Straight Talk About Working Interviews for Dental Offices
Most dentists get a bit anxious when the need arises to add staff. It’s understandable. The health and reputation of the practice depends on the quality of everyone’s work. You want to get the right person for the job.
Working interviews are a common industry practice. Proponents like having the opportunity to gain first-hand experience of their candidates’ technical and interpersonal skills. Given a sizable applicant pool, they might be tempted to think that they could get a little free labor in the process. They would be wrong!
According to federal law, all applicants engaged in a working interview must:
- Have a valid license, if appropriate to the position (e.g., dentists, hygienists)
- Be paid as an employee and receive a W-2, even if they only work for a day
- Receive no less than minimum wage for their services, as dictated by the Fair Labor Standards Act and prevailing State law
Some may try to bypass these requirements by treating applicants as independent contracts. That approach will not work either! Independent contractor status is reserved for persons who are free from your direction and control, other than specifying the desired results. Typically, they are engaged in independently established businesses and meet 3 or more of the following conditions:
- They have their own place of business.
- They bear the risk of loss associated with their work.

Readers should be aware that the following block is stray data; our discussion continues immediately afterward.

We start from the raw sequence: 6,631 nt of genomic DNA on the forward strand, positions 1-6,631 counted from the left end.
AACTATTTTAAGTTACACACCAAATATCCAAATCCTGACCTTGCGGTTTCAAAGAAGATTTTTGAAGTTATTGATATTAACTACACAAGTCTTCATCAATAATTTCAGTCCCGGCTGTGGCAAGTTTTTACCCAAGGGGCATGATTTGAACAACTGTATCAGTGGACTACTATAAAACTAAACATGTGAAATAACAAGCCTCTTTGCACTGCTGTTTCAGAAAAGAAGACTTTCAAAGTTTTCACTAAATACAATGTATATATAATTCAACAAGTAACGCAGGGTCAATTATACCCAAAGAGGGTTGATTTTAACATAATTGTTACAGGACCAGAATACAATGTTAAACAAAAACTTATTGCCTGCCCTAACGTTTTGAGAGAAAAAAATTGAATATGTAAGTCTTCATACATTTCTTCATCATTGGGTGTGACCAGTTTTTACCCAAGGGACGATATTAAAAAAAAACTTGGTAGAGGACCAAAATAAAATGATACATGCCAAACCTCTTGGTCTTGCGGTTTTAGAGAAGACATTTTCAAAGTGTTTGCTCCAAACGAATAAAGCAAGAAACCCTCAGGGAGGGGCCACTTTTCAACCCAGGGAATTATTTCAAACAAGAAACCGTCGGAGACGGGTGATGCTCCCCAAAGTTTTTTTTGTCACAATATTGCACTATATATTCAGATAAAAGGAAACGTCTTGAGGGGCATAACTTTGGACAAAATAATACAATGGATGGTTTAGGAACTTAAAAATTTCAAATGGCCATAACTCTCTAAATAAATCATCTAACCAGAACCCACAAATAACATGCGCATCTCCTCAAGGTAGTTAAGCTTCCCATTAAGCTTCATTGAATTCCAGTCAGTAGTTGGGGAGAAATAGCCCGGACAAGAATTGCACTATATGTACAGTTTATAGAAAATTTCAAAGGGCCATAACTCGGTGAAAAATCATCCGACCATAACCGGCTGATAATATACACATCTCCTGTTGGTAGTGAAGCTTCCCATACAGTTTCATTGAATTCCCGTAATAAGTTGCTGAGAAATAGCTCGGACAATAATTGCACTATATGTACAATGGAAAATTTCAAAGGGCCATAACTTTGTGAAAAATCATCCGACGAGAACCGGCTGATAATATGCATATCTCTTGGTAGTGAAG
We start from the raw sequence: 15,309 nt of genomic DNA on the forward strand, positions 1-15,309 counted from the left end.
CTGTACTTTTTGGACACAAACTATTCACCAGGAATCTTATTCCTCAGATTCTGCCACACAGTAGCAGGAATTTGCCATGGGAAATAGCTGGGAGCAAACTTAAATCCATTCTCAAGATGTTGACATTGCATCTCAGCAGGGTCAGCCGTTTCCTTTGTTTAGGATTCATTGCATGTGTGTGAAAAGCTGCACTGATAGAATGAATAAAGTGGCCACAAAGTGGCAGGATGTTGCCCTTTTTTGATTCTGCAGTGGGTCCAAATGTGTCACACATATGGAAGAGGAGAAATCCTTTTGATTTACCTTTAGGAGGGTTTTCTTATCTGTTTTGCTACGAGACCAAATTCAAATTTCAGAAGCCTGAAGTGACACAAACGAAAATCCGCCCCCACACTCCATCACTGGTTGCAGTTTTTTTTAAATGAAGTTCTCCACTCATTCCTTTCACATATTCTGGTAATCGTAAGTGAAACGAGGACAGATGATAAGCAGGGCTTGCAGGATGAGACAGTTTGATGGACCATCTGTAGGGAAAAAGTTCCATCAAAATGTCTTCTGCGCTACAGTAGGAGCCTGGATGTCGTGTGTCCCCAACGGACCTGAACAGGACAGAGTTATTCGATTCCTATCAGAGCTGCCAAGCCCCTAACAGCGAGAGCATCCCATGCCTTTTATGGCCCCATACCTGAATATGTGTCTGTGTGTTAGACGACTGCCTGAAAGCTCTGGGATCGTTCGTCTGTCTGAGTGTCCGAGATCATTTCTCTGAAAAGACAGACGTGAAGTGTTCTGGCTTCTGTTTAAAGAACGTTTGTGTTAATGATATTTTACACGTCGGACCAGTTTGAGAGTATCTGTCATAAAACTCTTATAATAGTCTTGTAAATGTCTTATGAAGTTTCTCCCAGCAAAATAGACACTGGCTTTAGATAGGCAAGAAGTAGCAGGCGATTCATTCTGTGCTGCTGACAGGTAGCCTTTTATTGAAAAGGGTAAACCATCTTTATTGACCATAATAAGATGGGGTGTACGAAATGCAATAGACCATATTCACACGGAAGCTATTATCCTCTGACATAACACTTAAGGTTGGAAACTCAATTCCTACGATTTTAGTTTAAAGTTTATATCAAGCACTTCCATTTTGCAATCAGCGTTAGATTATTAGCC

- They provide contracted services for others.
- They make a significant investment in their businesses.
- They have the authority to hire and fire others in performance of their contracted services.
Working interviews may not be the best option even if one has the means to address the administrative requirements. It is possible to get as good or better information to make a hiring decision by engaging in a thorough search, recruiting, screening, and interview process. Moreover, you assume the liability for any errors your applicants make during their working interviews. If you have not done your due diligence, you won’t be in a good position to assume that risk.
Do you have questions about your current hiring practices? Would you benefit from some expert advice on how to handle working interviews and/or compensating your team? Contact Aldrich and we can help you work within the legal parameters.
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